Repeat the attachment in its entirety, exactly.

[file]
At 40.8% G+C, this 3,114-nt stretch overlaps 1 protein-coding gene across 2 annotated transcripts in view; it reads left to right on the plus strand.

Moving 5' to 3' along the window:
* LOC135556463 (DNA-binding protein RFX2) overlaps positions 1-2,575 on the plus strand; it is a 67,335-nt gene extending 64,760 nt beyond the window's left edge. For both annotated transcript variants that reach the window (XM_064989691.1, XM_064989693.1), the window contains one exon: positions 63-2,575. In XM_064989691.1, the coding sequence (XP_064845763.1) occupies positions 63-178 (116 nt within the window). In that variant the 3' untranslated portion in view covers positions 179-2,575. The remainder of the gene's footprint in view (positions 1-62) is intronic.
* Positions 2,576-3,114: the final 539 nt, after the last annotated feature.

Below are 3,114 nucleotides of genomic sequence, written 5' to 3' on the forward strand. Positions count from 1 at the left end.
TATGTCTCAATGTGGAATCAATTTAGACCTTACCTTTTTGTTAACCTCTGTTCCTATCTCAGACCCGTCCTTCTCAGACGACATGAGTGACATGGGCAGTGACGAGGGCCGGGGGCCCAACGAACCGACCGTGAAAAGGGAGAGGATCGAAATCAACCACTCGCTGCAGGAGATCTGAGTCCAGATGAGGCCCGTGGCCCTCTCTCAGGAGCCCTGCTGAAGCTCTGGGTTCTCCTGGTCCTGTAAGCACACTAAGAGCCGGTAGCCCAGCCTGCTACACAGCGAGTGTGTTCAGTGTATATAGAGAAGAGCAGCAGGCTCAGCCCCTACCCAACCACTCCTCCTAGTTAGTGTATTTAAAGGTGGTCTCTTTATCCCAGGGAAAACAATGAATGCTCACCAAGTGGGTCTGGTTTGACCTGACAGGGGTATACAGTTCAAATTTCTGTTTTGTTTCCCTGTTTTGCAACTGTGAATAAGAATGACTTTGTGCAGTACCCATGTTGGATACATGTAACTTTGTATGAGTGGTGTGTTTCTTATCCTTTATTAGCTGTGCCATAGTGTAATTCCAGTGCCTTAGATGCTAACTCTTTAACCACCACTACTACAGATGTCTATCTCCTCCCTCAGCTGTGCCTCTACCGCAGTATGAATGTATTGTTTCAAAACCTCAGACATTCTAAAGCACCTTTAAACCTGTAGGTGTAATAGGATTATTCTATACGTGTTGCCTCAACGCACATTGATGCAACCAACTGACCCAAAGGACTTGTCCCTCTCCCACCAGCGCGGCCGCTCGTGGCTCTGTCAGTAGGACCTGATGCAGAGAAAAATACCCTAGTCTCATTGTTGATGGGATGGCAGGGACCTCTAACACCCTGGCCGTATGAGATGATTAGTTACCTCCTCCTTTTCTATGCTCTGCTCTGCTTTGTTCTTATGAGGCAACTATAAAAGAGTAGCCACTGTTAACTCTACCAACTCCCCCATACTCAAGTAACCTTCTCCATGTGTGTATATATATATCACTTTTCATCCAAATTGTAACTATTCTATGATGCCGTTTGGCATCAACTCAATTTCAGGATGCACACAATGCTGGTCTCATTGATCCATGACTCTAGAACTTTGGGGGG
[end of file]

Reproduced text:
At 40.8% G+C, this 3,114-nt stretch overlaps 1 protein-coding gene across 2 annotated transcripts in view; it reads left to right on the plus strand.

Moving 5' to 3' along the window:
* LOC135556463 (DNA-binding protein RFX2) overlaps positions 1-2,575 on the plus strand; it is a 67,335-nt gene extending 64,760 nt beyond the window's left edge. For both annotated transcript variants that reach the window (XM_064989691.1, XM_064989693.1), the window contains one exon: positions 63-2,575. In XM_064989691.1, the coding sequence (XP_064845763.1) occupies positions 63-178 (116 nt within the window). In that variant the 3' untranslated portion in view covers positions 179-2,575. The remainder of the gene's footprint in view (positions 1-62) is intronic.
* Positions 2,576-3,114: the final 539 nt, after the last annotated feature.

Below are 3,114 nucleotides of genomic sequence, written 5' to 3' on the forward strand. Positions count from 1 at the left end.
TATGTCTCAATGTGGAATCAATTTAGACCTTACCTTTTTGTTAACCTCTGTTCCTATCTCAGACCCGTCCTTCTCAGACGACATGAGTGACATGGGCAGTGACGAGGGCCGGGGGCCCAACGAACCGACCGTGAAAAGGGAGAGGATCGAAATCAACCACTCGCTGCAGGAGATCTGAGTCCAGATGAGGCCCGTGGCCCTCTCTCAGGAGCCCTGCTGAAGCTCTGGGTTCTCCTGGTCCTGTAAGCACACTAAGAGCCGGTAGCCCAGCCTGCTACACAGCGAGTGTGTTCAGTGTATATAGAGAAGAGCAGCAGGCTCAGCCCCTACCCAACCACTCCTCCTAGTTAGTGTATTTAAAGGTGGTCTCTTTATCCCAGGGAAAACAATGAATGCTCACCAAGTGGGTCTGGTTTGACCTGACAGGGGTATACAGTTCAAATTTCTGTTTTGTTTCCCTGTTTTGCAACTGTGAATAAGAATGACTTTGTGCAGTACCCATGTTGGATACATGTAACTTTGTATGAGTGGTGTGTTTCTTATCCTTTATTAGCTGTGCCATAGTGTAATTCCAGTGCCTTAGATGCTAACTCTTTAACCACCACTACTACAGATGTCTATCTCCTCCCTCAGCTGTGCCTCTACCGCAGTATGAATGTATTGTTTCAAAACCTCAGACATTCTAAAGCACCTTTAAACCTGTAGGTGTAATAGGATTATTCTATACGTGTTGCCTCAACGCACATTGATGCAACCAACTGACCCAAAGGACTTGTCCCTCTCCCACCAGCGCGGCCGCTCGTGGCTCTGTCAGTAGGACCTGATGCAGAGAAAAATACCCTAGTCTCATTGTTGATGGGATGGCAGGGACCTCTAACACCCTGGCCGTATGAGATGATTAGTTACCTCCTCCTTTTCTATGCTCTGCTCTGCTTTGTTCTTATGAGGCAACTATAAAAGAGTAGCCACTGTTAACTCTACCAACTCCCCCATACTCAAGTAACCTTCTCCATGTGTGTATATATATATCACTTTTCATCCAAATTGTAACTATTCTATGATGCCGTTTGGCATCAACTCAATTTCAGGATGCACACAATGCTGGTCTCATTGATCCATGACTCTAGAACTTTGGGGGG